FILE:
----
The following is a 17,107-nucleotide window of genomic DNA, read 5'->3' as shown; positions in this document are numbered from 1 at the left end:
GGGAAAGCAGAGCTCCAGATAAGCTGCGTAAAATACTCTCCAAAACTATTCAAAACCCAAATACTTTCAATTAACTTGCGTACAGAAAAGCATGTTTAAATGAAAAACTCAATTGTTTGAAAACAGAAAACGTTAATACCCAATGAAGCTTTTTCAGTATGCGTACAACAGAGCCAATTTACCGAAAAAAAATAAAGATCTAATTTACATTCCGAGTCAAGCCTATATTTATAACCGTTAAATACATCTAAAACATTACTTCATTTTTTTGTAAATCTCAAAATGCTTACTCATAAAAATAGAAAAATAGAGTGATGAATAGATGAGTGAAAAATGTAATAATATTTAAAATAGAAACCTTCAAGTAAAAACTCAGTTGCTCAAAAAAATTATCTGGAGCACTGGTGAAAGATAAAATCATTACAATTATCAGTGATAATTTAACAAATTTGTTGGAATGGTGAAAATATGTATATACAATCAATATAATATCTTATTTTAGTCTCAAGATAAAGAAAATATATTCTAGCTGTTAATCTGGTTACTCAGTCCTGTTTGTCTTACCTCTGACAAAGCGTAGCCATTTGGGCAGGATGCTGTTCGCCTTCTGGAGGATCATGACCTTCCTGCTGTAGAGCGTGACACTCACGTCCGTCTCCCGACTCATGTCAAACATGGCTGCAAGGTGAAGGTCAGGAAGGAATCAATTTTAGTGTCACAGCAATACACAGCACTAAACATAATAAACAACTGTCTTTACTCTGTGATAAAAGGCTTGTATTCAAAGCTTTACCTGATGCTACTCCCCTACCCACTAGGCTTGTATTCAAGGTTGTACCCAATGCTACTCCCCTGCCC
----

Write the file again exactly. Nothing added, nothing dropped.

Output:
The following is a 17,107-nucleotide window of genomic DNA, read 5'->3' as shown; positions in this document are numbered from 1 at the left end:
GGGAAAGCAGAGCTCCAGATAAGCTGCGTAAAATACTCTCCAAAACTATTCAAAACCCAAATACTTTCAATTAACTTGCGTACAGAAAAGCATGTTTAAATGAAAAACTCAATTGTTTGAAAACAGAAAACGTTAATACCCAATGAAGCTTTTTCAGTATGCGTACAACAGAGCCAATTTACCGAAAAAAAATAAAGATCTAATTTACATTCCGAGTCAAGCCTATATTTATAACCGTTAAATACATCTAAAACATTACTTCATTTTTTTGTAAATCTCAAAATGCTTACTCATAAAAATAGAAAAATAGAGTGATGAATAGATGAGTGAAAAATGTAATAATATTTAAAATAGAAACCTTCAAGTAAAAACTCAGTTGCTCAAAAAAATTATCTGGAGCACTGGTGAAAGATAAAATCATTACAATTATCAGTGATAATTTAACAAATTTGTTGGAATGGTGAAAATATGTATATACAATCAATATAATATCTTATTTTAGTCTCAAGATAAAGAAAATATATTCTAGCTGTTAATCTGGTTACTCAGTCCTGTTTGTCTTACCTCTGACAAAGCGTAGCCATTTGGGCAGGATGCTGTTCGCCTTCTGGAGGATCATGACCTTCCTGCTGTAGAGCGTGACACTCACGTCCGTCTCCCGACTCATGTCAAACATGGCTGCAAGGTGAAGGTCAGGAAGGAATCAATTTTAGTGTCACAGCAATACACAGCACTAAACATAATAAACAACTGTCTTTACTCTGTGATAAAAGGCTTGTATTCAAAGCTTTACCTGATGCTACTCCCCTACCCACTAGGCTTGTATTCAAGGTTGTACCCAATGCTACTCCCCTGCCC